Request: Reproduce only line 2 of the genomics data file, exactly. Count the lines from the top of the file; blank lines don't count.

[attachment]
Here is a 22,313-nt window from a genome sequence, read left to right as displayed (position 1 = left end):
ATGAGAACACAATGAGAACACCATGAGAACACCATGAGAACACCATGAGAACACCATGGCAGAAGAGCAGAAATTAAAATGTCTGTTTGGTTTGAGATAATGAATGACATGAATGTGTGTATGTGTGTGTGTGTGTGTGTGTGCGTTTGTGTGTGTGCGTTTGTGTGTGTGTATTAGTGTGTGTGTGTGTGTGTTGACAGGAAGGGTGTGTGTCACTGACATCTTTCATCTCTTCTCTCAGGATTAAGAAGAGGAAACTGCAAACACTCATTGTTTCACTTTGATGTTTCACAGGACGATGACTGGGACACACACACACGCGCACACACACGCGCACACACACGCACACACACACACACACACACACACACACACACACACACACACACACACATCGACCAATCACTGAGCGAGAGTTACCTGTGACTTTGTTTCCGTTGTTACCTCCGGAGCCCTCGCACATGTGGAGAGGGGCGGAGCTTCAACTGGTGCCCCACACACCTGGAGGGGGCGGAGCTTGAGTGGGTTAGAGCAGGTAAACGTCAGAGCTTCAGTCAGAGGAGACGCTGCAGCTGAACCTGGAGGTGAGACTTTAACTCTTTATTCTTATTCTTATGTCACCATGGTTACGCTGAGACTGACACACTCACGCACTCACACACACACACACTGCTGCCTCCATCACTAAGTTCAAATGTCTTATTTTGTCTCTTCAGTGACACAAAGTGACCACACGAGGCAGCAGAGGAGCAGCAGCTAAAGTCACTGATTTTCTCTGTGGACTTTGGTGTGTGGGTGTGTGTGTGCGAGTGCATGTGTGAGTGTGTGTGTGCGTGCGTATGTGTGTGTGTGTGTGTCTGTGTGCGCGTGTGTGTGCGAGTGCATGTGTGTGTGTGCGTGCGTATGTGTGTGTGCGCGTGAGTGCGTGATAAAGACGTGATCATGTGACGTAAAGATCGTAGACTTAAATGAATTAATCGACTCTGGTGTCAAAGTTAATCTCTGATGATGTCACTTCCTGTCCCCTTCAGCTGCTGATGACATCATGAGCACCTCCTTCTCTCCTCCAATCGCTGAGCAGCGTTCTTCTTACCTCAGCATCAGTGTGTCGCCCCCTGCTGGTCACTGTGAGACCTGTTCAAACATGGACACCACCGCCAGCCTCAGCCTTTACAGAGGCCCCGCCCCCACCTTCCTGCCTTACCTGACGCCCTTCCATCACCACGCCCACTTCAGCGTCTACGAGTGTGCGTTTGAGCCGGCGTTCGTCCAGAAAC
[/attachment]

ATGAGAACACAATGAGAACACCATGAGAACACCATGAGAACACCATGAGAACACCATGGCAGAAGAGCAGAAATTAAAATGTCTGTTTGGTTTGAGATAATGAATGACATGAATGTGTGTATGTGTGTGTGTGTGTGTGTGTGCGTTTGTGTGTGTGCGTTTGTGTGTGTGTATTAGTGTGTGTGTGTGTGTGTTGACAGGAAGGGTGTGTGTCACTGACATCTTTCATCTCTTCTCTCAGGATTAAGAAGAGGAAACTGCAAACACTCATTGTTTCACTTTGATGTTTCACAGGACGATGACTGGGACACACACACACGCGCACACACACGCGCACACACACGCACACACACACACACACACACACACACACACACACACACACACACACACATCGACCAATCACTGAGCGAGAGTTACCTGTGACTTTGTTTCCGTTGTTACCTCCGGAGCCCTCGCACATGTGGAGAGGGGCGGAGCTTCAACTGGTGCCCCACACACCTGGAGGGGGCGGAGCTTGAGTGGGTTAGAGCAGGTAAACGTCAGAGCTTCAGTCAGAGGAGACGCTGCAGCTGAACCTGGAGGTGAGACTTTAACTCTTTATTCTTATTCTTATGTCACCATGGTTACGCTGAGACTGACACACTCACGCACTCACACACACACACACTGCTGCCTCCATCACTAAGTTCAAATGTCTTATTTTGTCTCTTCAGTGACACAAAGTGACCACACGAGGCAGCAGAGGAGCAGCAGCTAAAGTCACTGATTTTCTCTGTGGACTTTGGTGTGTGGGTGTGTGTGTGCGAGTGCATGTGTGAGTGTGTGTGTGCGTGCGTATGTGTGTGTGTGTGTGTCTGTGTGCGCGTGTGTGTGCGAGTGCATGTGTGTGTGTGCGTGCGTATGTGTGTGTGCGCGTGAGTGCGTGATAAAGACGTGATCATGTGACGTAAAGATCGTAGACTTAAATGAATTAATCGACTCTGGTGTCAAAGTTAATCTCTGATGATGTCACTTCCTGTCCCCTTCAGCTGCTGATGACATCATGAGCACCTCCTTCTCTCCTCCAATCGCTGAGCAGCGTTCTTCTTACCTCAGCATCAGTGTGTCGCCCCCTGCTGGTCACTGTGAGACCTGTTCAAACATGGACACCACCGCCAGCCTCAGCCTTTACAGAGGCCCCGCCCCCACCTTCCTGCCTTACCTGACGCCCTTCCATCACCACGCCCACTTCAGCGTCTACGAGTGTGCGTTTGAGCCGGCGTTCGTCCAGAAAC